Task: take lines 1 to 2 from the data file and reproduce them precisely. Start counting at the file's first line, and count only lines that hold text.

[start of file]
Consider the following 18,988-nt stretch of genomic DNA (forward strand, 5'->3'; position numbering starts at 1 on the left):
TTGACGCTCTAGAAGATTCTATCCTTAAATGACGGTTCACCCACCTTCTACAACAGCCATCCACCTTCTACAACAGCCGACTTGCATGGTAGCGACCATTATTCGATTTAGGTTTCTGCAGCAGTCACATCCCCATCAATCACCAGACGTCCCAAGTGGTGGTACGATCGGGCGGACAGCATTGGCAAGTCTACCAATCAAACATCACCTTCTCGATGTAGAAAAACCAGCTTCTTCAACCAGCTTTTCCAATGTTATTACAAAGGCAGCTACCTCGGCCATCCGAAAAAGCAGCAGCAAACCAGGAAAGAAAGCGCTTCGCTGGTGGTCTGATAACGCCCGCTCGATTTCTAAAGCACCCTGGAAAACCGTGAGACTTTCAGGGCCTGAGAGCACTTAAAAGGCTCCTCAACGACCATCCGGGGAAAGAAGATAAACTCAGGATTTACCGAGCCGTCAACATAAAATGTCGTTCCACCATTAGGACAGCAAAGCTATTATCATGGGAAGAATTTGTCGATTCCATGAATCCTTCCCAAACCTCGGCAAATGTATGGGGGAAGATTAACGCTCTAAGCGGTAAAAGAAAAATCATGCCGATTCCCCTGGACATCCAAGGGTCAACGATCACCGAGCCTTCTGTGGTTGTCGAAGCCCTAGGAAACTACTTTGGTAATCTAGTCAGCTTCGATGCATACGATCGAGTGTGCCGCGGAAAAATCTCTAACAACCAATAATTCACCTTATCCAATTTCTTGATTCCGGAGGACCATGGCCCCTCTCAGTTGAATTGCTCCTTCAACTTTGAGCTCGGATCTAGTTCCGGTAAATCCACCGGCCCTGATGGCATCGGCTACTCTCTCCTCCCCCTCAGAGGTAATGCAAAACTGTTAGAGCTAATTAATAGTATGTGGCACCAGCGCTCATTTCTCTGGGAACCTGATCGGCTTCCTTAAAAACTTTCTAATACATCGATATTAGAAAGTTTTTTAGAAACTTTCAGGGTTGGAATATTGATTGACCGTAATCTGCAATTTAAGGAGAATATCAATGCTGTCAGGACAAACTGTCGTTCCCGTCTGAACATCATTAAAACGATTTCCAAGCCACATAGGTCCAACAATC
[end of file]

Consider the following 18,988-nt stretch of genomic DNA (forward strand, 5'->3'; position numbering starts at 1 on the left):
TTGACGCTCTAGAAGATTCTATCCTTAAATGACGGTTCACCCACCTTCTACAACAGCCATCCACCTTCTACAACAGCCGACTTGCATGGTAGCGACCATTATTCGATTTAGGTTTCTGCAGCAGTCACATCCCCATCAATCACCAGACGTCCCAAGTGGTGGTACGATCGGGCGGACAGCATTGGCAAGTCTACCAATCAAACATCACCTTCTCGATGTAGAAAAACCAGCTTCTTCAACCAGCTTTTCCAATGTTATTACAAAGGCAGCTACCTCGGCCATCCGAAAAAGCAGCAGCAAACCAGGAAAGAAAGCGCTTCGCTGGTGGTCTGATAACGCCCGCTCGATTTCTAAAGCACCCTGGAAAACCGTGAGACTTTCAGGGCCTGAGAGCACTTAAAAGGCTCCTCAACGACCATCCGGGGAAAGAAGATAAACTCAGGATTTACCGAGCCGTCAACATAAAATGTCGTTCCACCATTAGGACAGCAAAGCTATTATCATGGGAAGAATTTGTCGATTCCATGAATCCTTCCCAAACCTCGGCAAATGTATGGGGGAAGATTAACGCTCTAAGCGGTAAAAGAAAAATCATGCCGATTCCCCTGGACATCCAAGGGTCAACGATCACCGAGCCTTCTGTGGTTGTCGAAGCCCTAGGAAACTACTTTGGTAATCTAGTCAGCTTCGATGCATACGATCGAGTGTGCCGCGGAAAAATCTCTAACAACCAATAATTCACCTTATCCAATTTCTTGATTCCGGAGGACCATGGCCCCTCTCAGTTGAATTGCTCCTTCAACTTTGAGCTCGGATCTAGTTCCGGTAAATCCACCGGCCCTGATGGCATCGGCTACTCTCTCCTCCCCCTCAGAGGTAATGCAAAACTGTTAGAGCTAATTAATAGTATGTGGCACCAGCGCTCATTTCTCTGGGAACCTGATCGGCTTCCTTAAAAACTTTCTAATACATCGATATTAGAAAGTTTTTTAGAAACTTTCAGGGTTGGAATATTGATTGACCGTAATCTGCAATTTAAGGAGAATATCAATGCTGTCAGGACAAACTGTCGTTCCCGTCTGAACATCATTAAAACGATTTCCAAGCCACATAGGTCCAACAATC